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PostPosted: Wed Nov 07, 2012 2:50 pm 
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Joined: Wed Nov 07, 2012 2:22 pm
Posts: 98
Hi all,
Been hunting around for information & found my way to this forum which looks packed with good information.

We live in Worcestershire and have an 8 year old daughter who has just started Year 4 of First School. She is in the top sets for English, Maths, Reading etc and we would like to put her forward for the 11+….but where do we start??
I understand that the 11+ is not available in Worcestershire, so we are happy to go to nearby Warwickshire with the aim for her possibly attending Alcester Grammar.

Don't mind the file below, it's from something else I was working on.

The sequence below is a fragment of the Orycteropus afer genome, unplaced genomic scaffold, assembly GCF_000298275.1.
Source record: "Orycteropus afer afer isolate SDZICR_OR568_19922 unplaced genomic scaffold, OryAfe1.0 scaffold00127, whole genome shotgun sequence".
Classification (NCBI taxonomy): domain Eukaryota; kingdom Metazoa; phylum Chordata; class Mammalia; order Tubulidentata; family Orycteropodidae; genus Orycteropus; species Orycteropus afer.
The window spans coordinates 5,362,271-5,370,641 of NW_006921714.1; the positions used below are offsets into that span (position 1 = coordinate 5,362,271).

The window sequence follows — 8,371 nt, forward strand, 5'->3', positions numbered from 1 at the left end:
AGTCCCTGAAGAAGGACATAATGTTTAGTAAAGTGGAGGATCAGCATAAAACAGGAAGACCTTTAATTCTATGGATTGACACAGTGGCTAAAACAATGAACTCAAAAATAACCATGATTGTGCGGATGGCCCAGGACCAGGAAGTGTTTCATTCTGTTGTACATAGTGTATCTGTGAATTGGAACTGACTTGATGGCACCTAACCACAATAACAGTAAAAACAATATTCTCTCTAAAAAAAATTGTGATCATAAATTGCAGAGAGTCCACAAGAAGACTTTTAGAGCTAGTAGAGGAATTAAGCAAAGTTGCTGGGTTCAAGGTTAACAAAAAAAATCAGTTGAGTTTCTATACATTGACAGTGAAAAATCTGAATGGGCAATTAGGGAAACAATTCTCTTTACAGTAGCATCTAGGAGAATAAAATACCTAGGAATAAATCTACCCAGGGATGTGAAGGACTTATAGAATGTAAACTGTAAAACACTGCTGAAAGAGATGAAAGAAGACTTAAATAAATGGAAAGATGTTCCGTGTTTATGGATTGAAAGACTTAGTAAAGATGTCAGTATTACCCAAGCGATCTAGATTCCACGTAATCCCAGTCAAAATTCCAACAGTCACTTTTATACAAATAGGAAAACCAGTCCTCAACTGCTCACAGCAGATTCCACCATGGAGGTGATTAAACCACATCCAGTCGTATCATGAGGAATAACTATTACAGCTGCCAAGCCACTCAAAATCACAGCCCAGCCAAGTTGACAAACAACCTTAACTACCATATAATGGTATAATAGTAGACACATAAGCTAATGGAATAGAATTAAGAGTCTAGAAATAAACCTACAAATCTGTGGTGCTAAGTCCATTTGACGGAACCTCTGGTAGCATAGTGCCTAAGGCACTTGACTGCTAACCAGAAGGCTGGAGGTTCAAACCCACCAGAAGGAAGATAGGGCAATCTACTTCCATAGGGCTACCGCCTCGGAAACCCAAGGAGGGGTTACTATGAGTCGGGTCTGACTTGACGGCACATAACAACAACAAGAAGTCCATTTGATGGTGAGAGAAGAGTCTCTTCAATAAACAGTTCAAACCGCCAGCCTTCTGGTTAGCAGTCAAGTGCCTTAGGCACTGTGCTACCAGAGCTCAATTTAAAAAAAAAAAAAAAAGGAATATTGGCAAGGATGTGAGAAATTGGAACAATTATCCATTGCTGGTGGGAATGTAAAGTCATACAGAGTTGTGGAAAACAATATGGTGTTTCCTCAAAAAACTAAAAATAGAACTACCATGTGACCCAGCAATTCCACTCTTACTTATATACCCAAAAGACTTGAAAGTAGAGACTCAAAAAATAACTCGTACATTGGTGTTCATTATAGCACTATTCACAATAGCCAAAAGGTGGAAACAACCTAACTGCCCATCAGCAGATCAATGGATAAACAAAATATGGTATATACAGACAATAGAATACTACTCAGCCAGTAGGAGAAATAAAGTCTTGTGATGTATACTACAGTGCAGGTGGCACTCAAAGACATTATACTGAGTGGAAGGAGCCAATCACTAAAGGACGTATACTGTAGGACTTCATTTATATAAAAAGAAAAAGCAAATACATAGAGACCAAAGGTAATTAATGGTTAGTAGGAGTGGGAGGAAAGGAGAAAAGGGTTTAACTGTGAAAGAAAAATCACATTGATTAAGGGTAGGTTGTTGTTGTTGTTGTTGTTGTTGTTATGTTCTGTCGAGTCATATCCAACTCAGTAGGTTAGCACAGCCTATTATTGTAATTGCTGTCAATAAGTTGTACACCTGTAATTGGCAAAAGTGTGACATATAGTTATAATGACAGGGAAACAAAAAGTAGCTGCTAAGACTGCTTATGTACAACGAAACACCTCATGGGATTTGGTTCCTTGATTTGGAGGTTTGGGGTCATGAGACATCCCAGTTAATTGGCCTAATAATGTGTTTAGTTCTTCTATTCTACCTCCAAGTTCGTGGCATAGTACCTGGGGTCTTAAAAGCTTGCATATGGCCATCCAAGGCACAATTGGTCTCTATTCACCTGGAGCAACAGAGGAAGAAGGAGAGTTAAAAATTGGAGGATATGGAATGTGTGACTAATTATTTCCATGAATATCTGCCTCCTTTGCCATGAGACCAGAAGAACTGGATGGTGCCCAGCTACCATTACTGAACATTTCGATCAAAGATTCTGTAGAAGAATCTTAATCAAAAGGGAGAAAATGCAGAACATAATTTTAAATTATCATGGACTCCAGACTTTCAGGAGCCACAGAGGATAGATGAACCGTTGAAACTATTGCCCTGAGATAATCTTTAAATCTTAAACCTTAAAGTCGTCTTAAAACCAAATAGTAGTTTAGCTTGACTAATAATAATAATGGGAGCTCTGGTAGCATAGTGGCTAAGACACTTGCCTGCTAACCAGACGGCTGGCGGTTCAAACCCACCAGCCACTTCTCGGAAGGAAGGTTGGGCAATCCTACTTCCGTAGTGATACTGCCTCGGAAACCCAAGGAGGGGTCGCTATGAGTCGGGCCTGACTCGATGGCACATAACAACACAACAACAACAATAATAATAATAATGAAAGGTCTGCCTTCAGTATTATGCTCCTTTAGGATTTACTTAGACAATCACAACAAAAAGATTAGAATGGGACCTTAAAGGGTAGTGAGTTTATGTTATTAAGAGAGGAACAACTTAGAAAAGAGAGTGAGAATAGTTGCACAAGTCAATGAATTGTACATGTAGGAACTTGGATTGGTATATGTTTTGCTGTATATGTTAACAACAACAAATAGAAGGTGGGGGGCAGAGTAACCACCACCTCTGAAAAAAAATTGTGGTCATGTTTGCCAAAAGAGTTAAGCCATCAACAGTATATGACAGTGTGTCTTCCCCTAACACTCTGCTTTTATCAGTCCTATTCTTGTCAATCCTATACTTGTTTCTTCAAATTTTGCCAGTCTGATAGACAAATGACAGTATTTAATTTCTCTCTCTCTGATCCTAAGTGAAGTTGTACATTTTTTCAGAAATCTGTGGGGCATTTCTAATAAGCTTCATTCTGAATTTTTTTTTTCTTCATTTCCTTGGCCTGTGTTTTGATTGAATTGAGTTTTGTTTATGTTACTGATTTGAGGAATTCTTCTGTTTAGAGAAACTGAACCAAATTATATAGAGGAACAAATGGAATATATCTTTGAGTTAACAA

I’ve been doing a bit of reading around what the tests comprises of, but I’m still not clear on the following….

When/what age do we need to apply for our daughter to sit the 11+?
How do we apply for Alcester Grammar if we are in Worcestershire? When do we need to apply?
Is it widely accepted that most children need extra tutoring to pass the 11+. I understand this is mainly down to an individual child’s knowledge, but is there content in the 11+ which is over & above the normal KS2 curriculum?
If tutoring is required, how early should this start?

Would like to hear peoples experience if they have been (or are) in a similar position to us.

I’m sure I’ll have many more questions, but any responses/help is appreciated. :)

gillw


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PostPosted: Wed Nov 07, 2012 4:04 pm 
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Joined: Mon Aug 22, 2011 8:20 pm
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Location: Warwickshire
gillw wrote: